And so it ends, not with a late season quest, under constant coverage from ESPN 24-7 (or from us, for that matter), but with a quiet road loss in a late game, downed by 28 points without the signature star they brought in amid the most controversial free agency decision in sports history.  From the beginning, the Heat said that this season was about wins, not about 72-10. It was about a championship, not catching Jordan's Bulls. Now they've set the table. A loss in the playoffs and they cement themselves as the biggest disappointment based on expectations of the modern era. Win, and they show that all the hoopla over the regular season was inconsequential and that it is all about the rings. But unlike LA or Boston, who seem to lose nearly only when they lack effort, the Heat seem to lose when boiled down to their essential parts, when the chemistry doesn't mesh. 

The glory of being legends has escaped the Heat. The pressure is now even greater to become champions. That's what they've put on themselves with all their behavior. Anything less than a championship and they are a disappointment to their fans and a joke to their detractors. Oddly enough, the word I keep thinking of is ... 

Posted on: January 13, 2011 9:40 pm
Edited on: January 13, 2011 11:02 pm

LeBron James out for Heat against Nuggets

LeBron James of the Miami Heat was officially listed as "doubtful" to play on Thursday against the Denver Nuggets after spraining his ankle on Wednesday against the Los Angeles Clippers. Posted by Ben Golliver.

Update (10:53 PM): LeBron James of the Miami Heat has been officially ruled out for tonight's game against the Nuggets in Denver.

Original Post: On Wednesday night, we noted that LeBron James of the Miami Heat sprained his left ankle while driving to the hoop midway through the fourth quarter of a loss to the Clippers in Los Angeles.

The Heat flew to Denver to play the second half of a back-to-back on Thursday, and the word from Heat coach Erik Spoelstra before the game was that James was downgraded to "doubtful" from "questionable" for the game, according to the Sun-Sentinel. The paper also reported James showed up to the arena wearing flip flops and that Spoelstra hopes James can play on Saturday against the Chicago Bulls.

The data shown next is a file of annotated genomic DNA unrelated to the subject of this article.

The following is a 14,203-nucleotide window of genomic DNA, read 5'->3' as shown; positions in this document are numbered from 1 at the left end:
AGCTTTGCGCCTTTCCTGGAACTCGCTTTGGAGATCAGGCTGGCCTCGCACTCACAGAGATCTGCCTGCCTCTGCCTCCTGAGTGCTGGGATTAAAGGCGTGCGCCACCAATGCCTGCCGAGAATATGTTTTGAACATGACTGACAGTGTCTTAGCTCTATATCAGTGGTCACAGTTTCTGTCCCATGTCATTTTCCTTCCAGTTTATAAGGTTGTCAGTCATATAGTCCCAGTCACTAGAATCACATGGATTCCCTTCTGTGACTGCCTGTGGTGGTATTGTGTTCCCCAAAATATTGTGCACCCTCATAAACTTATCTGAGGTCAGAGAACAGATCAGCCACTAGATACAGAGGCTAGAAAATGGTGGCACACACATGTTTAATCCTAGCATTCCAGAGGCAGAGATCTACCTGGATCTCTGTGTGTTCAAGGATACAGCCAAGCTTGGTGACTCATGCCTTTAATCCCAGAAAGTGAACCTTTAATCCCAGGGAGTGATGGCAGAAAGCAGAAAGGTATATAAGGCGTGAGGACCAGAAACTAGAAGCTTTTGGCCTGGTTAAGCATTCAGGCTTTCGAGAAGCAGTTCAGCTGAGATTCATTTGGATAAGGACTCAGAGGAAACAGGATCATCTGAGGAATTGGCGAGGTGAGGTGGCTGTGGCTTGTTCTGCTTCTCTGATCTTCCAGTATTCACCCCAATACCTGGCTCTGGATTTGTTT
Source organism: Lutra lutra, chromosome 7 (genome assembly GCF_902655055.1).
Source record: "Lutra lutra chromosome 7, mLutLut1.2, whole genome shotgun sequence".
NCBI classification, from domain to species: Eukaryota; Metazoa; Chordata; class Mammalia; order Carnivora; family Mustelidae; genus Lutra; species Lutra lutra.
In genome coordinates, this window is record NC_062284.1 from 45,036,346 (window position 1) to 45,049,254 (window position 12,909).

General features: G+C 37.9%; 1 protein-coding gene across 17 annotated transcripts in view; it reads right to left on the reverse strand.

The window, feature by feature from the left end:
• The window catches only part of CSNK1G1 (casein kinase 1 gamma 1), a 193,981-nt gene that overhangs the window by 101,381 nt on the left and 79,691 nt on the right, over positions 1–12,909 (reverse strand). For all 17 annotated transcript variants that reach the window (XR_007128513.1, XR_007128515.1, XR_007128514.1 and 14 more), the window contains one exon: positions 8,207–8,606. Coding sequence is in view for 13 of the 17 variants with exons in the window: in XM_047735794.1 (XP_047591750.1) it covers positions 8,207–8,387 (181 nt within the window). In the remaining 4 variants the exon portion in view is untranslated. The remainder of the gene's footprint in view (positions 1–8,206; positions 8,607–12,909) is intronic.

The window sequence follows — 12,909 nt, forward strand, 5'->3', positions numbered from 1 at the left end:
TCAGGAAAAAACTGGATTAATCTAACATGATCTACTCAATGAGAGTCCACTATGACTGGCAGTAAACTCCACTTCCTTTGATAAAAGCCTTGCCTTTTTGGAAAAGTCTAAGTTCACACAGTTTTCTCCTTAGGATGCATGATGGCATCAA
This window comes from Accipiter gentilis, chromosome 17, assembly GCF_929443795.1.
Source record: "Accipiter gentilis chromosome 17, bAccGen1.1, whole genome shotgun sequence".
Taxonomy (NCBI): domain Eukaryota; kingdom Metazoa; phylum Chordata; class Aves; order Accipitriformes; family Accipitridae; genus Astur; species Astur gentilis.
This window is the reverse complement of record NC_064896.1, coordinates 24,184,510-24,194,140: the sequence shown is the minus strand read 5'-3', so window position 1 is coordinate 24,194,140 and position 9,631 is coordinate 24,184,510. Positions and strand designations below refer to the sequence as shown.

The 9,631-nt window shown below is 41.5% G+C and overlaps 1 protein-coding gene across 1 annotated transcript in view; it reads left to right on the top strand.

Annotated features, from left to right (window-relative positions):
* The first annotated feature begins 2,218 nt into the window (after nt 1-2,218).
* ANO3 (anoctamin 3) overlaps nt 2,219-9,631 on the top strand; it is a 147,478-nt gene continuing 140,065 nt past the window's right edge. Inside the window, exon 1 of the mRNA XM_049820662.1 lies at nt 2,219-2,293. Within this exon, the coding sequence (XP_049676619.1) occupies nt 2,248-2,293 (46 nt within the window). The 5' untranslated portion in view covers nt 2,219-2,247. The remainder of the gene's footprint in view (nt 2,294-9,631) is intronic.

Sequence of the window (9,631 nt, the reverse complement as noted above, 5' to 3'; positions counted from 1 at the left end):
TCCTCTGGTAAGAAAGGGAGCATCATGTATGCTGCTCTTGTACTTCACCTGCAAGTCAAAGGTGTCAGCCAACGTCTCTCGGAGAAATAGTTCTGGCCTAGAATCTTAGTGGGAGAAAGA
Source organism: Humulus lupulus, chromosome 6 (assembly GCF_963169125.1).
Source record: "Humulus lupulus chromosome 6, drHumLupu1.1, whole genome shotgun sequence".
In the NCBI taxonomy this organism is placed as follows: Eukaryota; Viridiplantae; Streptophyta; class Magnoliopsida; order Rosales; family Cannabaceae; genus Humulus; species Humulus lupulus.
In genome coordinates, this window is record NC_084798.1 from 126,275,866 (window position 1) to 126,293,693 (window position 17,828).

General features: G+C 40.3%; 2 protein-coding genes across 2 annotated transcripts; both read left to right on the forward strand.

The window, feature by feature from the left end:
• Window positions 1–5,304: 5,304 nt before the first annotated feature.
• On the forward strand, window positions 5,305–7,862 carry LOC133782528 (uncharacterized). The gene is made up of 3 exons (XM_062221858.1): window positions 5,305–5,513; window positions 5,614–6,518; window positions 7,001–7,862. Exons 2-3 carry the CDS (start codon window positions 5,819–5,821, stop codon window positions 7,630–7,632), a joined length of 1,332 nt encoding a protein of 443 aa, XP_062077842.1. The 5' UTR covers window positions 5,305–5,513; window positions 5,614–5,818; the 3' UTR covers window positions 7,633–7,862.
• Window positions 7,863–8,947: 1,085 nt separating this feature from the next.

If James doesn't play, as expected, reserve forward James Jones will start in his place.

Here's the video of James spraining his ankle against the Clippers. 

Posted on: January 13, 2011 12:02 pm
Edited on: January 13, 2011 12:04 pm

Game Changer: Clippers drop Heat in a wild one

LeBron James and the Miami Heat finally lose, Elvis Night in Detroit, Blake Griffin throws down a double-pump dunk past Dwyane Wade, and the San Antonio Spurs run a gorgeous play for a big basket. Posted by Ben Golliver.

Each game is made up of elements which help formulate the outcome. Monday through Friday, we'll bring you the elements from the night before's games in our own specialized version of the game recaps. It's not everything that happened, but it's an insight into what lead to the results you'll see in the box scores. This is the Game Changer. 


The numbers were starting to get ridiculous. Nine straight wins. 13 straight wins on the road. 21 wins out of their last 22 games. Finally, karmically, the Miami Heat lost a game on Wednesday night, dropping a thriller in Los Angeles to the Clippers, 111-105.

The pre-game scene was reportedly a circus, as LeBron James provided a wishy-washy explanation for a tweet seemingly directed at his former team, the Cleveland Cavaliers. And while James, his teammates and his coach tried to play it off, the Clippers were busy playing out of their minds, running out to a 44-26 first quarter lead. 

The Clippers' energy on both ends was something special, and they were able to maintain it for 48 minutes, avoiding a late collapse like that one that befell the Portland Trail Blazers earlier this week. The Heat mounted a late push, but James was slowed by a sprained ankle (video here) suffered midway during the fourth quarter, and was noticeably dragging through the game's final minutes.